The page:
The Homiletical Plot suggests that preachers should structure their sermons according to the basic structure which underpins many stories. After all, Jesus told stories far more often than he gave three-point sermons!

According to Lowry's scheme the basic narrative plot has five parts:

1) Oops!--upsetting the equilibrium;
2) Ugh!--analysing the discrepancy;
3) Aha!--disclosing the clue to resolution;
4) Whee!--experiencing the gospel;
5) Yeah!--anticipating the consequences.

Lowry explains these in the chapters which form the heart of the book. It's good but I only gave four stars because it's a bit too theoretical for my taste. I would have liked some examples of sermons which used the format; these would have helped bring the ideas to life.

I have never constructed a sermon in the way that Lowry outlines; nevertheless, I do sometimes use his schema to check the structure of my own sermons and I find that they often follow his structure. In such cases the book can be useful for refining what I've already done.

Overall a good book; any preacher will benefit from reading it.
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Amazon.com: 4.5 out of 5 stars  30 reviews
19 of 19 people found the following review helpful
5.0 out of 5 stars Preachers are meant to be story-tellers 26 Aug 1999
By A Customer - Published on Amazon.com
Format:Paperback
Lowry challenges the usual preaching style (tell them what you're going to say, say it, then tell them what you've said). He says no good storyteller gives away the climax of a story like that. Rather, sermons should be stories with: plot, tension, climax, etc. The book was easy to read, and his advice for sermon preparation has been very instructive. Experientially, the times I have used this approach, I have gotten many favorable comments on the sermons.
17 of 17 people found the following review helpful
5.0 out of 5 stars A Must Read for the Serious Preacher 4 Jan 2003
By Arthur Joseph - Published on Amazon.com
Format:Paperback|Verified Purchase
This book is for anyone who is serious about preaching; even if you have been preaching for a while! For the new preacher, Lowry explains how to make your sermons interesting, Biblical, relevent, specific and memorable! For the seasoned preacher he illuminates several ideas that you may already be aware of subconciously by using in depth analysis of the five parts of "the sermon as preached" and by giving excelent examples and analogies. Even if you do not adopt his specific format this book enables you to make your style more effective and crisper. This book should be in every preacher's library!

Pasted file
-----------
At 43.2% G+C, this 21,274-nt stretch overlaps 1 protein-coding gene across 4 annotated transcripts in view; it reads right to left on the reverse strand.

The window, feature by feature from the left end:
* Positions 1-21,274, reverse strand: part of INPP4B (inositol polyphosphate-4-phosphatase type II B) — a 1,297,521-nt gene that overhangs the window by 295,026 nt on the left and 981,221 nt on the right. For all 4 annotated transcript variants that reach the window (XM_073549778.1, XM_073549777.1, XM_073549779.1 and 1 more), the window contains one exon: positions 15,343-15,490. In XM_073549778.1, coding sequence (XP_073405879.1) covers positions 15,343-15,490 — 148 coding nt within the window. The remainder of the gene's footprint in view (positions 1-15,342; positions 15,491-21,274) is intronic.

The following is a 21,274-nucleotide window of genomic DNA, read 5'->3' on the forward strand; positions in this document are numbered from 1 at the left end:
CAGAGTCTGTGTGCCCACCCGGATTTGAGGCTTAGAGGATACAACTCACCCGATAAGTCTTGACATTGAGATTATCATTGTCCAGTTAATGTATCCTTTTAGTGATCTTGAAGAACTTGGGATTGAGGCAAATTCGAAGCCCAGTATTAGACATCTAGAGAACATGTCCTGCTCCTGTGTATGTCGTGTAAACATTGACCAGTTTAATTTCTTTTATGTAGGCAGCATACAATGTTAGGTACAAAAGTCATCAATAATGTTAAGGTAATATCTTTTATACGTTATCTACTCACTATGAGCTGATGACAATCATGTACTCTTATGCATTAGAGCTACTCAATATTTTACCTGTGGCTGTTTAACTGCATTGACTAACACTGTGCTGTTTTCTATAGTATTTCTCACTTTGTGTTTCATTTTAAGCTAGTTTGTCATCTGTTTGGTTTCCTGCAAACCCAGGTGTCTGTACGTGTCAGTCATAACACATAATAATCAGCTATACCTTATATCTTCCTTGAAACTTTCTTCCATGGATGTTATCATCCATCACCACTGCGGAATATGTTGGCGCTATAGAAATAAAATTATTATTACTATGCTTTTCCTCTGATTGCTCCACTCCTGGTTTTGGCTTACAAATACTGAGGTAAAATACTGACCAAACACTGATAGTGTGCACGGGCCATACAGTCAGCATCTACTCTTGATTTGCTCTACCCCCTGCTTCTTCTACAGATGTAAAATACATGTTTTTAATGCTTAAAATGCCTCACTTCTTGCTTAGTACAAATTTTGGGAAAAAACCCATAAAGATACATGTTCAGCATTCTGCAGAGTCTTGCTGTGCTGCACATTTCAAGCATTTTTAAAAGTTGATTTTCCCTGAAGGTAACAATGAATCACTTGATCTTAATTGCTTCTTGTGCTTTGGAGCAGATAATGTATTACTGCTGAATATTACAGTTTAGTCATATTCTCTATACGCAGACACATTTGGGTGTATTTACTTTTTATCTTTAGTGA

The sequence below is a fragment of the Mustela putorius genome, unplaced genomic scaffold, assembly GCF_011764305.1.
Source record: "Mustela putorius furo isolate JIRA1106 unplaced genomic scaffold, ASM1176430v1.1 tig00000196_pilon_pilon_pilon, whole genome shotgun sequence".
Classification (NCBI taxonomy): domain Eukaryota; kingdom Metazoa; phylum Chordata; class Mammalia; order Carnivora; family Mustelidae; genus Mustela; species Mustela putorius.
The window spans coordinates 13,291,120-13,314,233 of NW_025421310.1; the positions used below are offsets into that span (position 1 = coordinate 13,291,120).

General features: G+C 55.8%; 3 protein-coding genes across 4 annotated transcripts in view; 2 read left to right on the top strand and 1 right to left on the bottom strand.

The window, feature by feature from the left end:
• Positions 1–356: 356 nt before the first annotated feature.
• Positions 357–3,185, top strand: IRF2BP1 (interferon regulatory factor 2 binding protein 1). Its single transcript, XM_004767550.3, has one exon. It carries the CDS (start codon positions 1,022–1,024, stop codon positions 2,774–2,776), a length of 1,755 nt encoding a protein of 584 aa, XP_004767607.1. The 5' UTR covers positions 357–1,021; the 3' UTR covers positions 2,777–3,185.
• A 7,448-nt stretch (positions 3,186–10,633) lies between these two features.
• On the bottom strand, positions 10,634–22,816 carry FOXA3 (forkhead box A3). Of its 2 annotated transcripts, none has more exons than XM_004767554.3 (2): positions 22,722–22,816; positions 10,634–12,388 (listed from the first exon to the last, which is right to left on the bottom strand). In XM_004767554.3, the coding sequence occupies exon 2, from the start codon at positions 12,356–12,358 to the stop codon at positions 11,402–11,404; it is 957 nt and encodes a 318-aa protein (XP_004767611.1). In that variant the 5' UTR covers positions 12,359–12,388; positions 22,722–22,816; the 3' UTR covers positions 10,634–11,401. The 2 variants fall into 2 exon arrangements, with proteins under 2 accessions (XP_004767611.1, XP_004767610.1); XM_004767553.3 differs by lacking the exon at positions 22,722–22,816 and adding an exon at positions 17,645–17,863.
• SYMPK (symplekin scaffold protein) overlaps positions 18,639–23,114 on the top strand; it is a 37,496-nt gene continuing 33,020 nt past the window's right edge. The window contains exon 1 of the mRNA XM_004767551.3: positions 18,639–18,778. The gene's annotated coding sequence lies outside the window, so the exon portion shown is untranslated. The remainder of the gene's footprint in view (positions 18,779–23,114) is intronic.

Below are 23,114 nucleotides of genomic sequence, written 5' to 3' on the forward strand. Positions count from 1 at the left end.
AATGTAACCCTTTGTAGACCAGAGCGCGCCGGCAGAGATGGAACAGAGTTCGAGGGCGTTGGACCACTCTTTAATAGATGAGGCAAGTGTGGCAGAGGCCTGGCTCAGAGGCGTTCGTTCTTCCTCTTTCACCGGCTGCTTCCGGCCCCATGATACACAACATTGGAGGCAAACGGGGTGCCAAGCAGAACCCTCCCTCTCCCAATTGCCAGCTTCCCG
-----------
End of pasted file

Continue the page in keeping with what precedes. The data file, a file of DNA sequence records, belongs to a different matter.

18 of 19 people found the following review helpful
5.0 out of 5 stars Excellent & concise 'how-to' book on narrative preaching. 7 Nov 1999
By A Customer - Published on Amazon.com
Format:Paperback
Lowry's book is the best I have read on narrative preaching. He is easy to read and his suggested homiletical plot is remarkably simple and yeteasy to apply to all kinds of texts, regardless of their genre. A narrative sermon - as Lowry has made clear - does not have to be preached from a narrative passage of Scripture. Another excellent point he makes (which needs to be heard by today's preachers) is that the sermon ought NOT be constructed like an essay, which is pieced together one point upon another. No, a sermon is an event which HAPPENS. Therefore the congregation needs to hear and experience the sermon in such a way that it transforms their thinking because they have had an experience which leads them to greater faith in Christ. In teaching homiletics courses in the future, I will certainly make use of this book as a required text!